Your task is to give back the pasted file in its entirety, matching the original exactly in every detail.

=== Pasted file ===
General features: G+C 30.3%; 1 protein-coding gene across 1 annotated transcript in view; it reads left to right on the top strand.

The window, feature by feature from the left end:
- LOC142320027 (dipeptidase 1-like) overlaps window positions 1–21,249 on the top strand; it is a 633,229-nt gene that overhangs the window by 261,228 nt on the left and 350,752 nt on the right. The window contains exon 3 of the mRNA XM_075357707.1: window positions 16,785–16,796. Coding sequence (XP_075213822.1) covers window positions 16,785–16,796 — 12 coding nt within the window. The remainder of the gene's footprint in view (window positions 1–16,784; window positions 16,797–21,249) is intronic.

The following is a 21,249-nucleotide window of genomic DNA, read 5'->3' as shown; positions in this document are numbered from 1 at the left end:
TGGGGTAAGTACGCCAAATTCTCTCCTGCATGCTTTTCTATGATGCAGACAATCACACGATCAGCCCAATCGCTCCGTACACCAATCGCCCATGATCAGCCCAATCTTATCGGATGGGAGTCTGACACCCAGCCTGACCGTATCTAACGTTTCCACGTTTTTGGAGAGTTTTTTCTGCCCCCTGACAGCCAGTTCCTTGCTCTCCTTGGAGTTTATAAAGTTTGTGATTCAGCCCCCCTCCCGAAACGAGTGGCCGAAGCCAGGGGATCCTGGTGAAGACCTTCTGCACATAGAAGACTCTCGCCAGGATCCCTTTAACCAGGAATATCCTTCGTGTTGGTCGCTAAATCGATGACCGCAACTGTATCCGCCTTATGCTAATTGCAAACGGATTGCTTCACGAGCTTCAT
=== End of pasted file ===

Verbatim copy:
General features: G+C 30.3%; 1 protein-coding gene across 1 annotated transcript in view; it reads left to right on the top strand.

The window, feature by feature from the left end:
- LOC142320027 (dipeptidase 1-like) overlaps window positions 1–21,249 on the top strand; it is a 633,229-nt gene that overhangs the window by 261,228 nt on the left and 350,752 nt on the right. The window contains exon 3 of the mRNA XM_075357707.1: window positions 16,785–16,796. Coding sequence (XP_075213822.1) covers window positions 16,785–16,796 — 12 coding nt within the window. The remainder of the gene's footprint in view (window positions 1–16,784; window positions 16,797–21,249) is intronic.

The following is a 21,249-nucleotide window of genomic DNA, read 5'->3' as shown; positions in this document are numbered from 1 at the left end:
TGGGGTAAGTACGCCAAATTCTCTCCTGCATGCTTTTCTATGATGCAGACAATCACACGATCAGCCCAATCGCTCCGTACACCAATCGCCCATGATCAGCCCAATCTTATCGGATGGGAGTCTGACACCCAGCCTGACCGTATCTAACGTTTCCACGTTTTTGGAGAGTTTTTTCTGCCCCCTGACAGCCAGTTCCTTGCTCTCCTTGGAGTTTATAAAGTTTGTGATTCAGCCCCCCTCCCGAAACGAGTGGCCGAAGCCAGGGGATCCTGGTGAAGACCTTCTGCACATAGAAGACTCTCGCCAGGATCCCTTTAACCAGGAATATCCTTCGTGTTGGTCGCTAAATCGATGACCGCAACTGTATCCGCCTTATGCTAATTGCAAACGGATTGCTTCACGAGCTTCAT